Aspen open house focuses on Independence Pass improvements |

Aspen open house focuses on Independence Pass improvements

Chadwick Bowman
The Aspen Times
Aspen, CO, Colorado

ASPEN – Independence Pass upgrades were the topic of a public forum Wednesday, in which planners were hoping to gauge public interest in the project.

Bluegreen, an Aspen planning and landscape architecture studio, is heading the project and looking to absorb public input for the second time about its planning progress – the first open house was in June. The goal is to improve travelers’ experience when driving the scenic byway.

Members of Bluegreen and the U.S. Forest Service guided about 30 people through the information about the upgrades, which was laid out in large poster form. Many who attended the forum were members of such organizations as the Independence Pass Foundation and the Aspen Center for Environmental Studies, which have an interest in the proposed improvements.

The focus of much of the discussion concerned the summit of Independence Pass, where a plan had been laid out for improving parking and walkways as well as interpretive signs and restrooms.

Community members expressed many of the same concerns that they had at the first meeting, including the protection of the surrounding natural areas and how to make the summit, which is a heavily used scenic site, more efficient to more travelers.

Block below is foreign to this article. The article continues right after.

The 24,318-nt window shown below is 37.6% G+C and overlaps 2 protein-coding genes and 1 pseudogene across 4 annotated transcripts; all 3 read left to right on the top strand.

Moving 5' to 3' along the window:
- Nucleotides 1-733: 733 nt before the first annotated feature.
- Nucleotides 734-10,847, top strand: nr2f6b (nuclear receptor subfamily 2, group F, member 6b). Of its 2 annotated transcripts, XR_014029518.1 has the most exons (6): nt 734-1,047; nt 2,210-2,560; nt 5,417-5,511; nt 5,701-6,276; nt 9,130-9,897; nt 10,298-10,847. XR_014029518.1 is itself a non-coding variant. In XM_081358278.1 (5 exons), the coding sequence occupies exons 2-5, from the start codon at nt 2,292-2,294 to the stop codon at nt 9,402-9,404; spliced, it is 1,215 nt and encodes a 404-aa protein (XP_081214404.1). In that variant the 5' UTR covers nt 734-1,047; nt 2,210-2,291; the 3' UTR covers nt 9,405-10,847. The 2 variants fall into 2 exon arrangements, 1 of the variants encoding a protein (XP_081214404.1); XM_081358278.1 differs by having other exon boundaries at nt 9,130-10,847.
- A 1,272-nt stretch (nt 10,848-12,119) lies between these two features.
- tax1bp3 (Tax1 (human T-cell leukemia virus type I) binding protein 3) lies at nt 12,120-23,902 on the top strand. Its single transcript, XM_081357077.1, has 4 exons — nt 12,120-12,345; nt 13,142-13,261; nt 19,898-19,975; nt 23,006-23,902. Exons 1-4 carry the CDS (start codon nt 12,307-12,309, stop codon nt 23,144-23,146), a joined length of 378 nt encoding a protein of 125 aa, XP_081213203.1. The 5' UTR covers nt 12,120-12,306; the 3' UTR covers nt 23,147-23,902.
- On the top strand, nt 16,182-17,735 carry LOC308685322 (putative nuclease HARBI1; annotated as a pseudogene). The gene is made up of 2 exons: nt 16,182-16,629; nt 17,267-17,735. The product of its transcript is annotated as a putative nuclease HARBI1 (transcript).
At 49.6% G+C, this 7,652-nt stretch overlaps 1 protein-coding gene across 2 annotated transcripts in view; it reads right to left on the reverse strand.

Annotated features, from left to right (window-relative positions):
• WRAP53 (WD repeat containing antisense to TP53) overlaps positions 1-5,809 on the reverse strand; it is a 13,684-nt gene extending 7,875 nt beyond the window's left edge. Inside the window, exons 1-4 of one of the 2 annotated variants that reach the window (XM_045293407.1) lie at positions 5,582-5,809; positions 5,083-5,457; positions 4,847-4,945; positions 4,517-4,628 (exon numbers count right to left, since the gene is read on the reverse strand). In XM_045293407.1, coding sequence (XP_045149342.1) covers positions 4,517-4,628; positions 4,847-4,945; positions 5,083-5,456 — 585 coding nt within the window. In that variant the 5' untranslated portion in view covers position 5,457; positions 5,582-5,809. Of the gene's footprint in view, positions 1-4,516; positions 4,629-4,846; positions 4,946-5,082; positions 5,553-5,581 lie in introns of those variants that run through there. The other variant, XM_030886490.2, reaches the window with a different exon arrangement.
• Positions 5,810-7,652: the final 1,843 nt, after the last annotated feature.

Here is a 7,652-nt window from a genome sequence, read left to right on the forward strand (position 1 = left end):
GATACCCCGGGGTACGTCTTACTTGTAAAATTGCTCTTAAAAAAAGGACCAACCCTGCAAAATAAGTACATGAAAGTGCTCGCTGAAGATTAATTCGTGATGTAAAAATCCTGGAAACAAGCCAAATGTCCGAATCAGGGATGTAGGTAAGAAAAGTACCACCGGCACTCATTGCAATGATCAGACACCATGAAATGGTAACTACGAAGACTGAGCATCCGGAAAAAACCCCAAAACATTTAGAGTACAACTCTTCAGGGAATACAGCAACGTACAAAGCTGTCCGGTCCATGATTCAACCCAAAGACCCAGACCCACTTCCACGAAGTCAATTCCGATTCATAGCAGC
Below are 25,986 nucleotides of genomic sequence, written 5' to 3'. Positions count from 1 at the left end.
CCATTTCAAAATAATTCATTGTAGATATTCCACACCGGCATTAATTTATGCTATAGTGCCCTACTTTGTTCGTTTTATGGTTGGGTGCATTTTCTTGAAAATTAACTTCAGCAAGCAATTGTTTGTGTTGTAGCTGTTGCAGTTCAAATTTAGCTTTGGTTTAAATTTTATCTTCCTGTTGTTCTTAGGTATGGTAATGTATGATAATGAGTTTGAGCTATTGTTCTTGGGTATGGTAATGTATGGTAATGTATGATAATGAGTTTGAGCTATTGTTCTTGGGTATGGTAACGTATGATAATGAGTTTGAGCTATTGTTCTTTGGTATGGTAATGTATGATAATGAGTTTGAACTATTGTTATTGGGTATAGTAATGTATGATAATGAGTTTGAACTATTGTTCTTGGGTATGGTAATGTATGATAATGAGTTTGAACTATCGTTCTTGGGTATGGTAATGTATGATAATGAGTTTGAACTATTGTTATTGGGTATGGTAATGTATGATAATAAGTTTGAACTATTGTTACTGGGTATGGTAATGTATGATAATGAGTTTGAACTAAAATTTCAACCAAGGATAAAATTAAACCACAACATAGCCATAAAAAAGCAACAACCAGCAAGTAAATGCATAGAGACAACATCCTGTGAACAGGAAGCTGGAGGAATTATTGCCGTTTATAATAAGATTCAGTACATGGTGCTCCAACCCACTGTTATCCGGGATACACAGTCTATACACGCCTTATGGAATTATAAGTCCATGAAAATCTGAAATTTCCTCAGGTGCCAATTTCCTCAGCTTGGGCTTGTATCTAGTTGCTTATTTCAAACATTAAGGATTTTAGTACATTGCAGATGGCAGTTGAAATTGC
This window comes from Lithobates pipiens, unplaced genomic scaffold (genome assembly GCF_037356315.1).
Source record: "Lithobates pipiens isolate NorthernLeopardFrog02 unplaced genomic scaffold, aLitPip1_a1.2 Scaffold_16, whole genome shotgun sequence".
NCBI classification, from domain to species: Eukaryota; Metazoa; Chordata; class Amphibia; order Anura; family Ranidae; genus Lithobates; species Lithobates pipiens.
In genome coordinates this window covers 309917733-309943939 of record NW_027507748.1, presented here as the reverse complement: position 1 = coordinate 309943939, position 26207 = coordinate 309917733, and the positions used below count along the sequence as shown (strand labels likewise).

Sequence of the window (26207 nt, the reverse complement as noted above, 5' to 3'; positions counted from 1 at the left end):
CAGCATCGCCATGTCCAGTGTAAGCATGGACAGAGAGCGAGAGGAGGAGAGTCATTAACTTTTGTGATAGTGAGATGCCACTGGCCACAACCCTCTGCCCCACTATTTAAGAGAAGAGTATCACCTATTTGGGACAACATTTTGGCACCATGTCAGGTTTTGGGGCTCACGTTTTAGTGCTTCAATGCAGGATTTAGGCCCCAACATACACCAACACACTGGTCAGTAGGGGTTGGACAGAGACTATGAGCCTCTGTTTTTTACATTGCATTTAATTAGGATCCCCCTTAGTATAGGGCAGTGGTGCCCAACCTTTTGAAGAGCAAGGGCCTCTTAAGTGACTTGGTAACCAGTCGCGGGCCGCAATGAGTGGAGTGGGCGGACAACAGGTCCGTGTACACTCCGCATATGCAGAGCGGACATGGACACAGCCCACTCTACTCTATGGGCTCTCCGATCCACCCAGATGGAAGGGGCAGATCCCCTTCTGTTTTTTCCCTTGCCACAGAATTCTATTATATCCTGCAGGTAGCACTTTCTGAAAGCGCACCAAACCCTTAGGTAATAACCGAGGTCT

Kristen Henry, the vice president on the board of directors for the Independence Pass Foundation, said most residents are concerned with the summit and that it is a priority for the scenic byway project.

“[The summit] is the area that needs the most attention,” Henry said. “That’s why there is so much effort being put into it.”

Forest Service officials said parking at the summit can be chaotic. Also, concerns were raised by a few members who said motorists who stop can congest the highway for those who simply want to pass through.

“This is about capturing all of the ideas from the public. We can get a much better plan if we get feedback,” said Ryan Vugteveen, a Bluegreen associate. “We need to balance all of the users’ needs.”

Those who attended the June forum were shown pictures of different types of signs and building materials. They were told to share which ones they thought would look best and be most practical for the pass. Bluegreen then took that information and has been incorporating it into their plans.

Vugteveen said that nothing about the plan is permanent, and there will be another public forum in either November or December.

Some of those assisting in the project are anxious to see the plans finally implemented: “I’m excited about the final project,” said Bill Kight of the U.S. Forest Service. “This has been needed for a long time.”

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